SA in the field of health is presented on the comments and feedback published on different web platforms from health markets, and different social networks to the websites of healthcare centers with different goals and in different languages. In this research, we designed an unstructured patient feedback form, which will be the basis for receiving the online opinions of cancer patients on the TUMS CI website.

In the medical field, the purpose of SA and opinion mining is to augment healthcare services rendered to patients by evaluating their consent or discontent expressed in their comments. The amount of research that has been conducted in the field of SA of cancer patients is limited compared to other scopes.

There were few studies on SA in the Persian language [53,54,55] and so far, only one research [34] has been done in the field of healthcare. Our study is the first SA study conducted in the field of cancer in Iran. Compared to research [34] we also used a lexicon-based method but did not use ML methods. No topic modeling methods were used in their study. In both studies, the basis of the corpus was not the social network, but the information collected from the hospital's criticism and complaints form. In the corpus of the present study, similar to the study [34] patients' opinions about the care and non-care services of the hospital were analyzed. As a difference in our research, the life expectancy of cancer patients was also interpreted.

The corpus of this research is collected from the feedback recorded in the hospital's complaint and suggestions form, and the nature of the hospital's website is not a microblogging environment. So, to maintain the efficiency and scalability of the proposed model, the corpus should periodically feed from the recorded comments on the website.


Ironic sentences and words are one of the problems of SA, which is still considered an open challenge to develop tools for the English language. We also faced this problem in this research, which could be mentioned as one of the reasons for reducing the accuracy of the used model compared to the qualitative method. For example, the sentence "if the food were as good as the treatment staff, the situation would be wonderful" had a very high positive meaning from the system's point of view. According to this sentence, food quality is considered good from the system's point of view, but its meaning is negative.

The distinguishing feature of the research conducted in the corpus and the methods used. It is possible to compare the efficiency of the conducted research when they are all applied to the same corpus. Therefore, it was not possible to compare the accuracy of the current research with previous studies of the Persian language.


By applying SA to healthcare, these analytical methods could interpret contextual information about the patient experience on a large scale. The results of this research could be used to identify patients' opinions about the current state of the cancer department. A combination of SA and topic modeling helps collect insightful information about healthcare services. Policymakers could use the learnings of these topics and related sentiments to improve patient satisfaction with cancer institution services.

In this research, only the unstructured experiences of the patients were analyzed. In future research, we would like to compare the results of SA with quantitative ratings provided by patients on a Likert scale to test the accuracy of prediction. For this, we will design a researcher-made structured questionnaire according to the goals of this research.

In the future study, we will develop a patient satisfaction analysis system based on the proposed model in this research. Considering that there was no unstructured form on the website of the TUMS CI and active social media that would meet the research objectives, we designed the complaints and criticisms form for the first time in line with the research objectives and distributed it to the patients. Considering the positive results of this research, in the future study, we will develop a patient satisfaction analysis system based on the proposed model in this research-based comments that will be gathered from the online designed form. There will be further studies and experiments on using deep neural network and recurrent neural network architectures to increase the accuracy of the results.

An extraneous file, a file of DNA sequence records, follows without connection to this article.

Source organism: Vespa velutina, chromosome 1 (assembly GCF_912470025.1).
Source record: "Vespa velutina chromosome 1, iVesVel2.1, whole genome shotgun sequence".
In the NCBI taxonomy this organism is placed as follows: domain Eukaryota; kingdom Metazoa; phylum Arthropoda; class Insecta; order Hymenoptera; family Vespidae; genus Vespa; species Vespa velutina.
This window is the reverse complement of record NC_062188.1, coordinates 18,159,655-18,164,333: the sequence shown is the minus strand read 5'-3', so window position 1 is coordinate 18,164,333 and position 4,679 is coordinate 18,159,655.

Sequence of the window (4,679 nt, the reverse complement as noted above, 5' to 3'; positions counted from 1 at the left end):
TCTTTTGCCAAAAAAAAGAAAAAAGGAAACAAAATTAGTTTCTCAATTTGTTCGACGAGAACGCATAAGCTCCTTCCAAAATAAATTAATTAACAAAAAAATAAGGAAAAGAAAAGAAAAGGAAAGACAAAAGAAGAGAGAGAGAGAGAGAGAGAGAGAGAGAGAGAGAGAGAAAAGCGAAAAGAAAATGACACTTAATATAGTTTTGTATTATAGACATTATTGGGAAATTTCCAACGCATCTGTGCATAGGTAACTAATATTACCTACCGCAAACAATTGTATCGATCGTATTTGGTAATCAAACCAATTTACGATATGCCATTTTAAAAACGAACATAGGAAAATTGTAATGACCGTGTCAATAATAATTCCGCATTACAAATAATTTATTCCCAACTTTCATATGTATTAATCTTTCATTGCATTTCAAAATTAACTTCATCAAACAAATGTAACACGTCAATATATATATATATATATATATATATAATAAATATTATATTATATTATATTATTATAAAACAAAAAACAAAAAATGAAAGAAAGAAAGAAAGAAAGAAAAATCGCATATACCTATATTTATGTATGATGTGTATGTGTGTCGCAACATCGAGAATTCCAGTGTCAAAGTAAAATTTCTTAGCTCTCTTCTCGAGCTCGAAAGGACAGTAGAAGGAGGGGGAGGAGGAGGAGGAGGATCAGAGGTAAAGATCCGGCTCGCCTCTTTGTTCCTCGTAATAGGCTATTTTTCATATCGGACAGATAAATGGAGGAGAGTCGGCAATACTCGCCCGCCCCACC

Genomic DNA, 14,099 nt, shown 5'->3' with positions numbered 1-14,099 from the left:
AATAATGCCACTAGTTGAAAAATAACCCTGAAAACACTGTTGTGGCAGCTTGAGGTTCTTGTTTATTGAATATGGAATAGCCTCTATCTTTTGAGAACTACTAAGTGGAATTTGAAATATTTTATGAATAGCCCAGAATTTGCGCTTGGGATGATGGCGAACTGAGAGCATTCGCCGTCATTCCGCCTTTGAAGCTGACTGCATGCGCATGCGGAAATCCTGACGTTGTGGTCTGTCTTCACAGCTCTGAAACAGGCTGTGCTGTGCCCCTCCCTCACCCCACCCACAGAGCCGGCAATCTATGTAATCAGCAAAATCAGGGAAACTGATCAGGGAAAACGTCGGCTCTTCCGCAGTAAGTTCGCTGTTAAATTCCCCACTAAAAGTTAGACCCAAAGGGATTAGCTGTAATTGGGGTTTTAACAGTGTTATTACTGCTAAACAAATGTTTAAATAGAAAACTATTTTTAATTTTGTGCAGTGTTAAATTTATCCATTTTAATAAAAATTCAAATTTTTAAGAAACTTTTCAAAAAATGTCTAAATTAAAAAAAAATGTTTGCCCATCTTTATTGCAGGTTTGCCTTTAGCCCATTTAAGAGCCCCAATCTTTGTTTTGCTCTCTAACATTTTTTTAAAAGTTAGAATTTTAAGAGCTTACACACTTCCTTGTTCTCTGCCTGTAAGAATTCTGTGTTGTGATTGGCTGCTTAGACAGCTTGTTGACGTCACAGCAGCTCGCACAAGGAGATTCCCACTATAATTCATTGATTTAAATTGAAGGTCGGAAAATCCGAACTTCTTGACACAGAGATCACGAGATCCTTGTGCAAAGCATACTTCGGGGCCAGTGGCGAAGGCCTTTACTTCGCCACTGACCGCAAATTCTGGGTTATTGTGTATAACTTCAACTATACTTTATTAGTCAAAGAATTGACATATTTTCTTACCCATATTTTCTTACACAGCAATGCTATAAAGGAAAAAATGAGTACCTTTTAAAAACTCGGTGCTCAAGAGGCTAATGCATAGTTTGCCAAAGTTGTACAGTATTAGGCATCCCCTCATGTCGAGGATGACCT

Availability of data and materials

The data generated, analyzed and used during the current study are not publicly available due to Shiraz University of Medical Sciences policy, but are available from the corresponding author upon the reasonable request.


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We thank the Research Deputy of the Tehran University of Medical Sciences for financially supporting this project. We also would like to thank all experts who participated in this study.


The authors disclosed receipt of the following financial support for the research, authorship, and/or publication of this article: This work was supported by the Tehran University of Medical Sciences [grant number 1399.377].

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AY and AN planned the study design and coordinated the conduct of the study. MK and MSH collected the study data and participated in the drafting of the manuscript. AY carried out the analysis and interpretation of the data and drafted this paper. AY provided the technical counseling on study design and critically revised the manuscript. All authors read and approved the final manuscript.

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Correspondence to Azin Nahvijou.

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The study protocol was approved before the initiation of this study by the Ethics Committee of Tehran University of Medical Sciences (approval ID: IR.TUMS.IKHC.REC.1399.377). The study was performed in compliance with this institutional guideline, ethical guidelines for clinical research of the Iran government. The participants gave their informed consent to participate.

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Yazdani, A., Shamloo, M., Khaki, M. et al. Use of sentiment analysis for capturing hospitalized cancer patients' experience from free-text comments in the Persian language. BMC Med Inform Decis Mak 23, 275 (2023).